The town is pleasantly situated on a gentle eminence on the western shore of Strangford lough, and consists of two nearly parallel streets, intersected by a longer street, which forms the principal thoroughfare; it contains 207 houses, built principally of clay-slate found in the parish, and is the property of Lord Dufferin and Archibald Hamilton, Esq. The cotton manufacture is carried on upon a very extensive scale. Some large mills were built upon a copious stream, in 1824, by Messrs. Martin and Co., and were greatly enlarged in 1828: in these works are 13,798 spindles, employing 186 persons, and 244 power-looms attended by 156 persons, constantly engaged in weaving printers' cloths for the Manchester market; and connected with this manufactory are more than 2000 hand-looms in the neighbouring districts. The buildings, which are very spacious and six stories high, are lighted with gas made on the premises, and the proprietors have erected a steamengine of 35 horse power. The trade of the port is limited, and consists principally in the exportation of wheat, barley, oats, potatoes, butter, kelp, and cotton goods; and in the importation of cotton, wool, coal, iron, salt, and general merchandise. The harbour is well sheltered, and is accessible to vessels not drawing more than 10 feet of water. The quay and basin are very commodious, and were completed in 1833, at an expense of more than £1000, defrayed solely by Lord Dufferin. The market is on Friday, and the fairs are on April 10th, Trinity-Monday, Oct. 11th, and Dec. 11th. A constabulary police force is stationed in the town, and there are barracks for the North Down militia, of which this place is the head-quarters. The inhabitants received a charter from Jas. I., in the 10th year of his reign, by which they were incorporated by the designation of the "Provost, Free Burgesses, and Commonalty of the Borough of Killileagh." By this charter the corporation consists of a provost (annually elected), 12 free burgesses, and an indefinite number of freemen, assisted by a town-clerk, two sergeants-atmace, and other officers, all of whom are chosen by the provost and free burgesses, by whom also freemen are admitted. The corporation, under their charter, continued to return two members to the Irish parliament till the Union, when the borough was disfranchised, and the £15,000 awarded as compensation was paid to Sir James Stevenson Blackwood, Bart., now Lord Dufferin. The court of record for the borough, which had jurisdiction to the extent of five marks, has long been discontinued. The seneschal of the manor, who is appointed by Mr. Hamilton, holds a court every three weeks, for the recovery of debts not exceeding £10, and a courtleet annually; and a court of petty sessions is held every alternate week.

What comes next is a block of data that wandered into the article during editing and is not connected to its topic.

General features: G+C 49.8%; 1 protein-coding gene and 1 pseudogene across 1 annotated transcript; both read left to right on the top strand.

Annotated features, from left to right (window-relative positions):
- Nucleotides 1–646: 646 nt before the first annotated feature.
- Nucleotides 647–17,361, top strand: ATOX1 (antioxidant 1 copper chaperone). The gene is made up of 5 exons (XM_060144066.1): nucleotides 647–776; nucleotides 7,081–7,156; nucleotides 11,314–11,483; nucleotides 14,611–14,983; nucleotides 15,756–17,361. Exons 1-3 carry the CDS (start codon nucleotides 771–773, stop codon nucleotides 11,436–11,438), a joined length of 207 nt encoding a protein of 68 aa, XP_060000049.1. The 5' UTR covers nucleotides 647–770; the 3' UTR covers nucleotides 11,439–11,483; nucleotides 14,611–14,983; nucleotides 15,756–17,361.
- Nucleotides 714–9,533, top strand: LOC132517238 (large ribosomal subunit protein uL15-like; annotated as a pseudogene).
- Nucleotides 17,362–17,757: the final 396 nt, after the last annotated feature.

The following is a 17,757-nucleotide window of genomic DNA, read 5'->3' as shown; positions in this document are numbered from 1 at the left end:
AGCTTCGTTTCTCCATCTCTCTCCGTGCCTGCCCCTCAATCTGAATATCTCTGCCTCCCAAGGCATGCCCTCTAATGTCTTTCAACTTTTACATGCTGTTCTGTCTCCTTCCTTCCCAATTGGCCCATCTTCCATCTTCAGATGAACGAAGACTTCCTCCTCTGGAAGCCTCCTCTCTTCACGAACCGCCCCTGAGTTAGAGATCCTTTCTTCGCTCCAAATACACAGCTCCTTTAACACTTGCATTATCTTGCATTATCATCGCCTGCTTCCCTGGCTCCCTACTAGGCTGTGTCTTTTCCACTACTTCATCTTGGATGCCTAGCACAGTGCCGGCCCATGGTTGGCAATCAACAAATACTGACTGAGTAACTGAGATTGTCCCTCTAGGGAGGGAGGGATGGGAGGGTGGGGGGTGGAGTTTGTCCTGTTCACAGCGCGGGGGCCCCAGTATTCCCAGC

The parish, according to the Ordnance survey, comprises 11,759¼ statute acres (including 123½ under water), of which 988¼ are in the barony of Upper Castlereagh, and the remainder in that of Dufferin. The soil is generally fertile and the system of agriculture improved; there is very little waste land, and the bogs are productive both of turf and of bog fir. There are extensive quarries of basalt and clay-slate, from which has been taken the whole of the stone of which the town is built. The principal seats are Delamont, the residence of R. Gordon, Esq.; Ringdufferin, of J. Bailie, Esq.; Killyleagh Castle, of Mrs. Hamilton; Tullyvery House, of J. Heron, Esq.; Ardigon House, of R. Heron, Esq.; Shrigley, of J. Martin, jun., Esq.; Gosean of A. H. Read, Esq.; and the handsome residence of the Hon. Hans Blackwood, in. the town. The living is a rectory, in the diocese of Down, and in the patronage of the Provost and Fellows of Trinity College, Dublin: the tithes amount to £795. The church, a handsome cruciform structure, with a tower surmounted by a spire of good proportions, was built in 1640, but becoming dilapidated, was rebuilt, and the tower and the spire added, by Lord Dufferin, at an expense of more than £5000, exclusively of a loan of £2000 from the late Board of First Fruits, in 1812. It contains some handsome monuments to the Blackwood family, including one to the memory of Capt. Blackwood, who fell at Waterloo; another to Capt. Blackwood of the North Downshire militia, and a third to the Rev. James Clewlow; and in the churchyard is the sepulchral vault of the Dufferin family, recently erected, in which Admiral Blackwood was interred, and near it a monument erected by the parishioners to the Rev. Peter Carlton, the late rector. The glebe-house, towards the erection of which, in 1815, the late Board of First Fruits contributed a gift of £100 and a loan of £1350, is a very handsome residence; the glebe comprises 14 acres. In the R. C. divisions the parish forms part of the union or district of Kilmore: the chapel, a small neat building, was erected in 1832. There is a place of worship for Presbyterians in connection with the Synod of Ulster, of the first class. About 450 children are taught in six public schools, of which three were built and are supported by Lord and Lady Dufferin, D. Gordon, Esq., and the Rev. A. R. Hamilton; and there are four private schools, in which are about 140 children, and three Sunday schools. The remains of the ancient parish church are still visible in a low marshy meadow to the north-west of the town: the eastern gable, perforated with two narrow lancet-shaped windows, is yet standing. Sir Hans Sloane, the celebrated physician and naturalist, was born here in 1660. The barony, of which this place is the head, gives the title of Baron to the family of Blackwood, Barons of Dufferin and Claneboy.
Transcribed from A Topographical Dictionary of Ireland, 1840 by Samuel Lewis